What Is Casual Instagram?

I saw this concept of “Casual Instagram” floating around Tik Tok the other day and it’s fascinating to say the least. There’s a lot riding on what makes a good post these days from text content, images, video, audience demographic and the list is endless.

Casual Instagram is just a new vibe, and dare I say–aesthetic all together.

Post an IG carousel of the almond butter jar in your pantry, the rain on your car window, you brushing your teeth and your bedside lamp and you’ve been initiated into the world of ~casual instagram~

Sounds easy enough, but I’m sure you can find plenty of arguments about the number of right and wrong ways there are to post like that. Here’s the thing–you’re already completely free to post literally whatever you like to on the web, but this new aesthetic just gives some sort of unwritten permission for you to post content that’s either more carefully curated or chill and relatable.

You can’t get (that much) heat for doing something that’s at least somewhat trendy…

People like having options and this type of content gives you that. Yes, it’s very different from the ring lights and planned outfits, but if you were looking for an excuse to switch up your feed, here it is.

Get In (Then Out) Of Your Feelings

In hindsight I think it’s fair to say that 2020 has been nothing less than an actual “Rona-coaster” of emotions. There’s been so much that happened externally in the world, but all of that affects us internally; that’s exactly why I made this episode specifically.

Alright, I’m going to give you guys 4 STEPS to help you process your emotions…

*Cue awesome transition beat if you’re listening to the episode available to stream NOW*

STEP #1: Notice what your body is telling you.

This is everything you’re feeling physically. Are you sweating a little bit, is your stomach churning, do you have butterflies? (THAT’S A THING OKAY) Are you feeling any kind of chest tightness, is your heart skipping a beat and not in the good way because I know you know what that feels like.

These are all signs that you’re body is a little stressed out and if we don’t LISTEN to them and actually understand that we’re feeling this way, this could easily lead to exhaustion and burnout and before you know it you’re on bed-rest in a hospital and the only thing the doc can tell you is that you’re stressed out. Now you can put two-and-two together before getting a hospital bill for it.

The stress can even start attacking your body physically when you have all these built up unprocessed emotions; it’ll go to your organs your muscles, your body systems and really start eating away at you and it’s honestly PRETTY SCARY, but that’s why we need to start with these practices now and listen to our bodies when they are screaming and yelling at us.

STEP #2: Identify what you’re feeling.

Don’t just say you’re “sad” or “mad” because that’s only going to get you so far. Use some bigger vocab (because you’re a big kid now) and ask yourself if you’re HURT, ANGRY, JEALOUS, FURIOUS. BETRAYED. These bigger words carry deeper meaning with them and this allows you to start linking the trigger as to how you even got to that feeling in the first place.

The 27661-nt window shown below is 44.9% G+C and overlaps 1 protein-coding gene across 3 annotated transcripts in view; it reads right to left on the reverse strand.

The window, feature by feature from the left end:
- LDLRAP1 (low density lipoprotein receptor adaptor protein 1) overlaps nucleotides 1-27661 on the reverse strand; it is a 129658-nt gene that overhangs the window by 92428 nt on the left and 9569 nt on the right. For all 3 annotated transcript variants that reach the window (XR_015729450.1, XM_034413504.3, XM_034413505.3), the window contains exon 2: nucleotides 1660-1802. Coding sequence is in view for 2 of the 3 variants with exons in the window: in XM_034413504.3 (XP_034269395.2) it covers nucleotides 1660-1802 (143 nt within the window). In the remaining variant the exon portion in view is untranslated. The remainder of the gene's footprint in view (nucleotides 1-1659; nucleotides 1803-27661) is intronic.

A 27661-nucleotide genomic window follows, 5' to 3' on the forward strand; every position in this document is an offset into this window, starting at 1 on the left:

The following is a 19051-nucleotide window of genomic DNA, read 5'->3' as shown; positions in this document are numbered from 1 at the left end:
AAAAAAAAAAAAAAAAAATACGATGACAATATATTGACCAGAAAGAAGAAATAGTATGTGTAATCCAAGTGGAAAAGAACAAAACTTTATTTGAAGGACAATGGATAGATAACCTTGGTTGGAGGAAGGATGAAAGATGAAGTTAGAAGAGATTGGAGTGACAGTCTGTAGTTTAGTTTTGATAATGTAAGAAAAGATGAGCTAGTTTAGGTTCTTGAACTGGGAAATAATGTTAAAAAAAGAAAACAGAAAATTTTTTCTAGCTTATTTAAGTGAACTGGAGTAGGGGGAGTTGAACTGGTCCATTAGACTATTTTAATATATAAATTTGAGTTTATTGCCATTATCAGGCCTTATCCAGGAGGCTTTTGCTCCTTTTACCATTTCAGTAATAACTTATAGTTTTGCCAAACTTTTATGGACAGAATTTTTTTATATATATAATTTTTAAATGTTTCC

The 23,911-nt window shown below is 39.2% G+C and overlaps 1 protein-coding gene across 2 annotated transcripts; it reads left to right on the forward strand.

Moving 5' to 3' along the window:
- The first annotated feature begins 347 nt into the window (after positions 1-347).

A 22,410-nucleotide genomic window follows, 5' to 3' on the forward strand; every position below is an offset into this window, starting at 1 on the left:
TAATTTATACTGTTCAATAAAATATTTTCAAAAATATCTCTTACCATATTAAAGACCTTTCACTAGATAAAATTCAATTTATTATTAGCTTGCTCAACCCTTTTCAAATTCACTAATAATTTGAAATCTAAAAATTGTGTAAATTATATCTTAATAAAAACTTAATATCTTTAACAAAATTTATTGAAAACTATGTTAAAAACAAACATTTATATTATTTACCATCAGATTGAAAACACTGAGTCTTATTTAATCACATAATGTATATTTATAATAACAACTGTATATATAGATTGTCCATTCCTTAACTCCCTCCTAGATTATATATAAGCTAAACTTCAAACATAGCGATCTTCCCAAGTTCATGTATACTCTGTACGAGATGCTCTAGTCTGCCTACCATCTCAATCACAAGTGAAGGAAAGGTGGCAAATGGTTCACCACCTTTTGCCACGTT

Ex: “I feel betrayed.”

Then ask yourself: Who hurt me? Where was I when this happened? When did I start feeling this way? etc.

Before you know it, you have all these extra puzzle pieces that you didn’t have before to help you figure out where your feelings stem from. During this process it is SO important that you DO NOT judge yourself for what you’re feeling even if it’s an ugly emotion! I get that no on wants to say they feel jealous, but you have to be vulnerable and honest with yourself in order to effectively process and think through your emotions.

STEP #3: Accept what you’re feeling.

FULLY OWN IT. Denial is NOT part of this 4-step process. So if you’re going to deny your feelings, you need to start back at Step #1. When you deny your feelings they’re just going to bottle up inside of you and the last thing you want is that you start projecting your feelings on to other people, and not even random people but the people who you LOVE and care about! This is entirely a self-awareness game. Processing your emotions falls under the umbrella of self care. You can’t expect to take care of other people at the level that you want to if you’re not taking care of yourself mentally; there has to be balance. Only then when you realize you’re in a state of mind that you DON’T want to be in, you can start progressing toward a state of mind that you do want to be in.

(last but CERTAINLY not least)

STEP #4: Act to make the situation more peaceful for yourself.

This can be a completely different mental and/or physical state change. In terms of a mental state change; maybe it’s the best time to establish a mindful practice. Write your feelings down. LOOK. I don’t mean grab a pretty pink unicorn diary (which is cool too though) but literally grab a STICKY NOTE and a pen or the mechanical pencil you used in 7th grade and write down exactly what you’re feeling. Get it out from your head and bring all your thoughts into the physical world. This is for you to see, look at and really understand.